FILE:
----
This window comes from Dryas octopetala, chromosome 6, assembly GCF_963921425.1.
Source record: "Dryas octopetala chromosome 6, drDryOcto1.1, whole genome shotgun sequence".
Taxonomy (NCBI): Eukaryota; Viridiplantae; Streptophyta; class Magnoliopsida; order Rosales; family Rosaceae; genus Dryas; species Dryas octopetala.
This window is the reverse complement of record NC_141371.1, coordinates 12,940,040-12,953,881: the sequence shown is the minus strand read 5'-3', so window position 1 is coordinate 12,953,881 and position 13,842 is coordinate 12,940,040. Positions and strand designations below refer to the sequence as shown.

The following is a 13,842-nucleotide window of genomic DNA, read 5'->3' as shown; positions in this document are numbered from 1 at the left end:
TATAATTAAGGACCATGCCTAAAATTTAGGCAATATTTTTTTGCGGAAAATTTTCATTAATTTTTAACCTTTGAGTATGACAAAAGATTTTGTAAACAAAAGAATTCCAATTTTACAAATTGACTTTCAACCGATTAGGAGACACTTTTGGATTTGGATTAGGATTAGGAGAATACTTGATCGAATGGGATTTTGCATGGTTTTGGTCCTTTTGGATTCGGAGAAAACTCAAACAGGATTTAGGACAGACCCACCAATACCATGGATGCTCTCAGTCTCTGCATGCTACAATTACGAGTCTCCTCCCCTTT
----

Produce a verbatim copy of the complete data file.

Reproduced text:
This window comes from Dryas octopetala, chromosome 6, assembly GCF_963921425.1.
Source record: "Dryas octopetala chromosome 6, drDryOcto1.1, whole genome shotgun sequence".
Taxonomy (NCBI): Eukaryota; Viridiplantae; Streptophyta; class Magnoliopsida; order Rosales; family Rosaceae; genus Dryas; species Dryas octopetala.
This window is the reverse complement of record NC_141371.1, coordinates 12,940,040-12,953,881: the sequence shown is the minus strand read 5'-3', so window position 1 is coordinate 12,953,881 and position 13,842 is coordinate 12,940,040. Positions and strand designations below refer to the sequence as shown.

The following is a 13,842-nucleotide window of genomic DNA, read 5'->3' as shown; positions in this document are numbered from 1 at the left end:
TATAATTAAGGACCATGCCTAAAATTTAGGCAATATTTTTTTGCGGAAAATTTTCATTAATTTTTAACCTTTGAGTATGACAAAAGATTTTGTAAACAAAAGAATTCCAATTTTACAAATTGACTTTCAACCGATTAGGAGACACTTTTGGATTTGGATTAGGATTAGGAGAATACTTGATCGAATGGGATTTTGCATGGTTTTGGTCCTTTTGGATTCGGAGAAAACTCAAACAGGATTTAGGACAGACCCACCAATACCATGGATGCTCTCAGTCTCTGCATGCTACAATTACGAGTCTCCTCCCCTTT